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Military Divorce In Virginia | Virginia Military Family Law

Special Issues Concerning Military Divorce In Virginia

Obtaining a Virginia divorce when one or both spouses are military service members poses some special issues. While many aspects of a military divorce in Virginia are the same as civilian divorces, such as the grounds for divorce, there are several key differences that affect military service members.

Virginia may not have jurisdiction to address all issues.  Some of the issues that the military service member may need to have addressed may need to be resolved in other jurisdictions.

  • Active Duty service members may be able to postpone divorce proceedings. Under the Service members Civil Relief Act (SCRA), military personnel can stay divorce proceedings if they are unable to participate due to military service. This delay could be extended for as long as they are on active duty and until sixty days after their separation from service. However, service members may also waive their right to stay a divorce, and a stay beyond 90 days is subject to the discretion of the court.
  • There are federal laws regarding military pensions. While Virginia law generally govern’s a military divorce, some issues are impacted by federal law.  Division of the military pension is one such issue.  The Uniformed Services Former Spouses’ Protection Act (“USFSPA”) is a federal law that permits Virginia to award part of the service member’s military pension to his or her spouse upon a divorce, subject to the terms of the USFSPA.
  • It may be difficult to serve divorce papers to a military service member. Military personnel on active duty must be served with divorce papers, regardless of whether they are deployed, overseas, or difficult to locate.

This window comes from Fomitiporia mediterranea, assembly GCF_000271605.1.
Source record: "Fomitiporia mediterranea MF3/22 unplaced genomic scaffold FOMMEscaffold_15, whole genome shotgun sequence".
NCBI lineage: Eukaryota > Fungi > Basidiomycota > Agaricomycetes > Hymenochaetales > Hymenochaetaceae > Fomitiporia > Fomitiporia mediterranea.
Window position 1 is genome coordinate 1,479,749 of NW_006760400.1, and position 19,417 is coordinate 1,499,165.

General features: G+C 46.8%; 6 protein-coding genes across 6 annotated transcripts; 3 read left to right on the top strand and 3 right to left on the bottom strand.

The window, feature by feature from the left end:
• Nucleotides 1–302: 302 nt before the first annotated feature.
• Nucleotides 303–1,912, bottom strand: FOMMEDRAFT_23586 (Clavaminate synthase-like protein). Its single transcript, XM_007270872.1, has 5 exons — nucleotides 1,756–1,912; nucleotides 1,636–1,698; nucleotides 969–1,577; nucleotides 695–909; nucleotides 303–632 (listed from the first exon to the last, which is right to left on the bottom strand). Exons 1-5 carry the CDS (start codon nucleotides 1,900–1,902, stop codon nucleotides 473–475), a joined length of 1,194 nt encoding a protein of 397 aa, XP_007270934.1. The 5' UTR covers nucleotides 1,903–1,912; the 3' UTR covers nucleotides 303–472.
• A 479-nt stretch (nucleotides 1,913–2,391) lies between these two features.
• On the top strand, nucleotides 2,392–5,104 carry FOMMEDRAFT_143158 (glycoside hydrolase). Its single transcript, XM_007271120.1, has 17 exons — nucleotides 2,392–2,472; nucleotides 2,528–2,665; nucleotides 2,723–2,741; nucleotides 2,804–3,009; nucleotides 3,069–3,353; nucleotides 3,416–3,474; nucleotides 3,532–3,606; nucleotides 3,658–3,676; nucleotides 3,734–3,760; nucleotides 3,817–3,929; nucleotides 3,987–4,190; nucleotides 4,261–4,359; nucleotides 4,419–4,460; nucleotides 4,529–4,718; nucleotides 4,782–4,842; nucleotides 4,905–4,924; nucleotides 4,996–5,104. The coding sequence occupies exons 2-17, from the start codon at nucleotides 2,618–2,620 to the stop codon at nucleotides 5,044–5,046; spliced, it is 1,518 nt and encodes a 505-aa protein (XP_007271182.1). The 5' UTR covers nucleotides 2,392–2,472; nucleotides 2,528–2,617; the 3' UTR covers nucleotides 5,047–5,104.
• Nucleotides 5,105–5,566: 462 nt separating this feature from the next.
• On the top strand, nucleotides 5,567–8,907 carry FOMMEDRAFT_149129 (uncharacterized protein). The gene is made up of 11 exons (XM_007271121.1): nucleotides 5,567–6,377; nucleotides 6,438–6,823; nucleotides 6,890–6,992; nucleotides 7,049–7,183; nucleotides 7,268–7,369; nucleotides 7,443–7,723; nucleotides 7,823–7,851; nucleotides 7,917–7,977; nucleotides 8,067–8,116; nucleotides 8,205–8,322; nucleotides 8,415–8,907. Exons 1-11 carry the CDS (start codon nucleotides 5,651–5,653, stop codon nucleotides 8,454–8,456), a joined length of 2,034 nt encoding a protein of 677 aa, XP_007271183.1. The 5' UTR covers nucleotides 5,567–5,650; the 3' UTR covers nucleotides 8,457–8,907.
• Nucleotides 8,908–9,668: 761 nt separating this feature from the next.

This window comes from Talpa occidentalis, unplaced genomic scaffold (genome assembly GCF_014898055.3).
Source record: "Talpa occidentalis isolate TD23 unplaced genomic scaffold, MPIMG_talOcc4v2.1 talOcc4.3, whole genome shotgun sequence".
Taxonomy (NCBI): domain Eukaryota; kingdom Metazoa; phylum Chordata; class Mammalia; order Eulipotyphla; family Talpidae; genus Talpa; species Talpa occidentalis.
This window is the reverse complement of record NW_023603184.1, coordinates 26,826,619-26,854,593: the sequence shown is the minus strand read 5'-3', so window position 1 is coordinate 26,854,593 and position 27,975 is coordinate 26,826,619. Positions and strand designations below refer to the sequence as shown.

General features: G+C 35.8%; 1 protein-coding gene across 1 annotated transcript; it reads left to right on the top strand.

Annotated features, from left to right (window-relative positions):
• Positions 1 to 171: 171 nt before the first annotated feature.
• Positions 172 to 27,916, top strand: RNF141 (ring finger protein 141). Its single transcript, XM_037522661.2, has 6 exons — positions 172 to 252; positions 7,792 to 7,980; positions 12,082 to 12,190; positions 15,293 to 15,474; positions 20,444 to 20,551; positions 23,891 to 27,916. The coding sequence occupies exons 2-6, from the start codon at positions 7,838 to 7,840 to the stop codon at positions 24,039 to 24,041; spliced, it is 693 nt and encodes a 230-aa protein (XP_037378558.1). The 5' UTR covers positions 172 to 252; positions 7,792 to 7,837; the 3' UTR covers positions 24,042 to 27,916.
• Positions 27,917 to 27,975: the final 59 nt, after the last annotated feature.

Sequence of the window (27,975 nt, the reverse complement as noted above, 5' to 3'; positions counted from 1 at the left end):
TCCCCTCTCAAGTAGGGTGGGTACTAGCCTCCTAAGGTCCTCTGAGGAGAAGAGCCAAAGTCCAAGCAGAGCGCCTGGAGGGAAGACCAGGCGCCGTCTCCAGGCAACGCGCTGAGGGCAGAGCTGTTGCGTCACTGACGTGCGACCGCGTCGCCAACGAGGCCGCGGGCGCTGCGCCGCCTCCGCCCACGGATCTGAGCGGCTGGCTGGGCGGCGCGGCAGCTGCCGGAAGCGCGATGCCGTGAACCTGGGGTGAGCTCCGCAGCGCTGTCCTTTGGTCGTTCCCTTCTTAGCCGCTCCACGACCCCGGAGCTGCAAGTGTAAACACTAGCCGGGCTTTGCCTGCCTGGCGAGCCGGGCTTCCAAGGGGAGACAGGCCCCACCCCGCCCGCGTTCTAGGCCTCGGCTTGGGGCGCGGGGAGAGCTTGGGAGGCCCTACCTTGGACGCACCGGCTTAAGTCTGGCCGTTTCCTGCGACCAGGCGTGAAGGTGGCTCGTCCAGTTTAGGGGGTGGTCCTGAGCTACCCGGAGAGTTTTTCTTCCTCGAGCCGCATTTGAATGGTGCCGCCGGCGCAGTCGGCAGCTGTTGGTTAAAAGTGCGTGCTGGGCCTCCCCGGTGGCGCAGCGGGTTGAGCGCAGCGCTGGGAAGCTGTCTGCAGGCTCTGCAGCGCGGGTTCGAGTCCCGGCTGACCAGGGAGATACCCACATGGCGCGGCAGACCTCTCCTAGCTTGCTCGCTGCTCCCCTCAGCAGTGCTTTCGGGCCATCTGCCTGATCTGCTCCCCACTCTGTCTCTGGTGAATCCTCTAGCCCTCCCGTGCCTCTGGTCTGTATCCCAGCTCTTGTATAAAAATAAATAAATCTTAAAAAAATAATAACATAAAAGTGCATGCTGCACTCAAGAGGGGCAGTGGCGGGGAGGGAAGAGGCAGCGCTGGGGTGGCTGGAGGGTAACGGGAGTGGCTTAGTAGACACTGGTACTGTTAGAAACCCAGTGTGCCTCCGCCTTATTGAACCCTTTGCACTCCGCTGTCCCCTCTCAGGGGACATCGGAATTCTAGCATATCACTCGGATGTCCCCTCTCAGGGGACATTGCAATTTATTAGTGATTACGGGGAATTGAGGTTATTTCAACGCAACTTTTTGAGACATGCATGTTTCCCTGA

• The spouse of a soldier or sailor may be eligible for continued military benefits. This is the case with longer marriages, and should be carefully considered when contemplating a divorce.
  • There are limits on the garnishment of wages for spousal support and child support payments.  A military service member’s wages cannot be garnished for spousal support or child support above a specified percent of the service member’s wages, which varies based upon enumerated factors.

These are just a few of the special issues that can complicate a military divorce.  A Virginia divorce attorney experienced with military divorces can guide you through the process of ending your marriage – whether you are serving in the military or your spouse serves — and make sure your rights are protected. Located in Virginia Beach and serving the surrounding Tidewater area, the Law Office of Lori A. Michaud has the knowledge and understanding to assist with your military divorce. If you have a legal question regarding military family law or military divorce, call us today or fill out the electronic contact form on this page. We offer free, private meetings to discuss your case and have handled divorce and child custody cases for military personnel stationed at Fort Story, Camp Pendleton, Naval Air Station Oceana, and the Naval Amphibious Base, Little Creek.

Testimonials

An outstanding job on my case to have custody, visitation and support decided in my home state instead of Virginia after I separated from military service.- A.E.